Myths are a great place to look for inspiration for plots and/or characters. Of course, myths have been the source of inspiration for centuries and still are. The Percy Jackson books are a prime example. Another is Ed King, a modern retelling of Oedipus Rex. But just because myths have been mined for years doesn’t mean they still can’t spark ideas in the next generation of authors. There are so many myths, from so many different cultures, containing so many different stories and characters that I don’t think you can exhaust the possibilities for inspiration.
If you don’t know much about myths, Myths and Legends: an Illustrated Guide to Their Origins and Meanings by Philip Wilkinson is a great place to start. Click here to see it on GoodReads. Not only does it cover familiar stories from Greek and Norse cultures, but it introduced me to new stories from India, China, and Slavic cultures.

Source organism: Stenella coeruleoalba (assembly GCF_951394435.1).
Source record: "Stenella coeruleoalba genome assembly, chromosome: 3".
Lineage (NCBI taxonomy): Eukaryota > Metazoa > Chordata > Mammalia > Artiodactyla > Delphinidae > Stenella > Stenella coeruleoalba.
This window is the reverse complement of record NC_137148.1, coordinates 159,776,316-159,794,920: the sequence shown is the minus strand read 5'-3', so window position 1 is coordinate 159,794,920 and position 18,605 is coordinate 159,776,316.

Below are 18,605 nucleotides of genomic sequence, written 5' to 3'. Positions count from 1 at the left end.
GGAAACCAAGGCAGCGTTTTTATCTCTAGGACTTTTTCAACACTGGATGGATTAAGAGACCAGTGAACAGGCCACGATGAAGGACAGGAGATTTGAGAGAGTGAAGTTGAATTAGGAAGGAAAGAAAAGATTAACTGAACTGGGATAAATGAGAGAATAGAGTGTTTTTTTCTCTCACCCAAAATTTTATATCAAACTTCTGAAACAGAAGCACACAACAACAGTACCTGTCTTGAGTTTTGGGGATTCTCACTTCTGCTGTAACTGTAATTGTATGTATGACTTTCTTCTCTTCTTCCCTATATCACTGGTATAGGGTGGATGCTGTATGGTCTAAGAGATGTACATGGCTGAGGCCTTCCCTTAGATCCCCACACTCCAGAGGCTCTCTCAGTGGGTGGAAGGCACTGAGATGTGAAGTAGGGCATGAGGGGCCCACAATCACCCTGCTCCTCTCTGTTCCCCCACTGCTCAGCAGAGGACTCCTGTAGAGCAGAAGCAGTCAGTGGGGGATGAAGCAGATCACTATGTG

I find the Greek and Norse myths appeal to me most. I have also read a lot about Celtic myths. For Greek myths, I really like Edith Hamilton’s Mythology because she explains what sources she uses for her stories. If you think you can stand the myths retold in antiquated language, try Bulfinch’s Mythology by Thomas Bulfinch. Aside from the usual Greek and Norse myths, it has stories from other cultures that I hadn’t read before, like French and Welsh.
In my next post, I’ll write about how myths have directly aspects of my writing..